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Ficus rubiginosa

Port Jackson Fig

Ficus rubiginosa
Scientific classification
Kingdom: Plantae
Division: Magnoliophyta
Class: Magnoliopsida
Order: Urticales
Family: Moraceae
Genus: Ficus
Species: F. rubiginosa
Binomial name
Ficus rubiginosa
Desf. ex Vent.

The Port Jackson Fig (Ficus rubiginosa) , also known as the Little-leaf Fig or the Rusty Fig, is a native of eastern Australia and a banyan of the genus Ficus which contains over 600 species worldwide in warm climates, including the edible fig (Ficus carica).

Well known in parks and public gardens in east coast towns and cities, it is also a valuable plant for wildlife and habitat. Like all figs it requires pollination by a particular wasp species to set seed. This actually occurs fairly readily as fig seedlings are a common site in walls, cracks, crevices and buildings in urban areas of cities such as Sydney.

It was known as damun (pron. "tam-mun") to the local Eora and Darug inhabitants of the Sydney basin.[1]



It is slow growing, reaching 7-15 metres in height when mature, forming a spreading densely shading tree. Its appearance is that of a small version of its relative the Moreton Bay Fig, the Port Jackson being generally smaller, with smaller fruit and leaves. Having similar ranges in the wild they are often confused, the rusty colour of the undersides of the leaves of the Port Jackson Fig being the easiest distinguishing feature.

In tropical and humid climates, the lower branches of the Port Jackson Fig may form aerial roots which strike root upon reaching to the ground, forming secondary root systems. This process is known as banyaning after the banyan tree of which it is a characteristic.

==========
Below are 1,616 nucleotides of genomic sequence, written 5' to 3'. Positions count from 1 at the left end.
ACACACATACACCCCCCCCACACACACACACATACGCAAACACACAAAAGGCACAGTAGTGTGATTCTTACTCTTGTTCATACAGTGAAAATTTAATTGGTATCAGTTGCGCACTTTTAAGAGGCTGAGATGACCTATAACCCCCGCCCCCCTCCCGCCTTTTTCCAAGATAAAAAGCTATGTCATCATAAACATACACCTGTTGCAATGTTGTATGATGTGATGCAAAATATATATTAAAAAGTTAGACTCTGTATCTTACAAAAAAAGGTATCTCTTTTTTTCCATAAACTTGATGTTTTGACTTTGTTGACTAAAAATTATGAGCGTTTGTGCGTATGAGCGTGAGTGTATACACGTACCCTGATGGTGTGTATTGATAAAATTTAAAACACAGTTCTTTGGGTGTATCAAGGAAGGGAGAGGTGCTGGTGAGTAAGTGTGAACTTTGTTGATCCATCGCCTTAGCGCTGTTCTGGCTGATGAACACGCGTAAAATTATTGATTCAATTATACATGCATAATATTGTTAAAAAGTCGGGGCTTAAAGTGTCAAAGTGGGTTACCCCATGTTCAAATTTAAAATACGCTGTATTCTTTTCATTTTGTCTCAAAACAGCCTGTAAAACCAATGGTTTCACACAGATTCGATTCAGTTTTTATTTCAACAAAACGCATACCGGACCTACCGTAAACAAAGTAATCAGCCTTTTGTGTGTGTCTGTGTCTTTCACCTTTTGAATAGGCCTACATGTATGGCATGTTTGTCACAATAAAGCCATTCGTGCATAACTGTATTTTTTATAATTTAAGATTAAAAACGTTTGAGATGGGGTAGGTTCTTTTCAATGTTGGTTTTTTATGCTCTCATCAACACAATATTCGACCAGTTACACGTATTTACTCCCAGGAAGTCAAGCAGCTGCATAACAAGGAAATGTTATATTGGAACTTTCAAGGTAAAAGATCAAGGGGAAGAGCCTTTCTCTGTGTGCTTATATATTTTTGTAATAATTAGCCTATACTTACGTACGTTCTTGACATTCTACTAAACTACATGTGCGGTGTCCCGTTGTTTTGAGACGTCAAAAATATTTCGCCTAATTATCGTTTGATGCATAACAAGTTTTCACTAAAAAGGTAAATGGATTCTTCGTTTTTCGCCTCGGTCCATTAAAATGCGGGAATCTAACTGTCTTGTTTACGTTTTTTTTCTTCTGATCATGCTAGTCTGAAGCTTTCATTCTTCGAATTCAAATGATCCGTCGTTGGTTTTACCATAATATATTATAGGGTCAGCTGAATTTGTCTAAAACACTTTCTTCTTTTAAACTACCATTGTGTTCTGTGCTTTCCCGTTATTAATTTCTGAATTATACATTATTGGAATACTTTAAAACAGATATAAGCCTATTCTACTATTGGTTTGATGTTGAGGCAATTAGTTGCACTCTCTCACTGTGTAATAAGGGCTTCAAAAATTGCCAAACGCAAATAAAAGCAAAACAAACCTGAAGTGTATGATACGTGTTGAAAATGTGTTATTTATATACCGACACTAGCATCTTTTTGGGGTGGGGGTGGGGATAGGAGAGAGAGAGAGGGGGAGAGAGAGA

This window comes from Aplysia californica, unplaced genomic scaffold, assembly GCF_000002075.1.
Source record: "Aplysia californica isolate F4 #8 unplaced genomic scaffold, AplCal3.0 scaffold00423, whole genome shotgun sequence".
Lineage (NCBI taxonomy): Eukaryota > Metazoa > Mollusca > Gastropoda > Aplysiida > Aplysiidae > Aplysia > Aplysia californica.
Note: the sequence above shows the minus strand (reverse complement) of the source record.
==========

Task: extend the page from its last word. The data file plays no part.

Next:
It is pollinated by a symbiotic relationship with a wasp species (Pleistodontes imperialis) The fertilised female wasp enters the receptive 'fig' (the syconium) through a tiny hole at the crown (the ostiole). She crawls around the inflorescenced interior of the fig, pollinating some of the female flowers. She then lays her eggs inside some of the flowers and dies. After several weeks development in their galls, the male wasps emerge before the females. They chew holes in the galls containing females and fertilise them through the hole they have just chewed. Males return later to mated females, and enlarge the mating holes to enable the females to emerge. Some males then chew their way through the syconium wall, which allows the females to disperse after collecting pollen from the now fully developed male flowers. Females then have a short time (< 48 hours) to find a tree with receptive syconia to successfully reproduce and disperse pollen.


It is commonly used as a large ornamental tree in eastern Australia, in parts of New Zealand, and also in Hawaii and California in the USA, where it is also listed as an invasive species in some areas. Despite the size of the leaves, it is popular for bonsai work as it is extremely forgiving to work with and hard to kill.

It is very easily propagated by cuttings.

See also


  • Gardner R.O., Early J.W. The naturalisation of banyan figs (Ficus spp., Moraceae) and their pollinating wasps (Hymenoptera: Agaonidae) in New Zealand New Zealand Journal of Botany, 1996, Vol. 34: 103-110


  1. ^ Troy, Jakelin (1993). The sydney language. Jakelin Troy, Canberra. 
  • Burke's Backyard 2003 - Figs with Maggots (sic.)
  • Uses of Port Jackson Fig to Aboriginal Australians
  • ITIS 507896
This article is licensed under the GNU Free Documentation License. It uses material from the Wikipedia article "Ficus_rubiginosa". A list of authors is available in Wikipedia.
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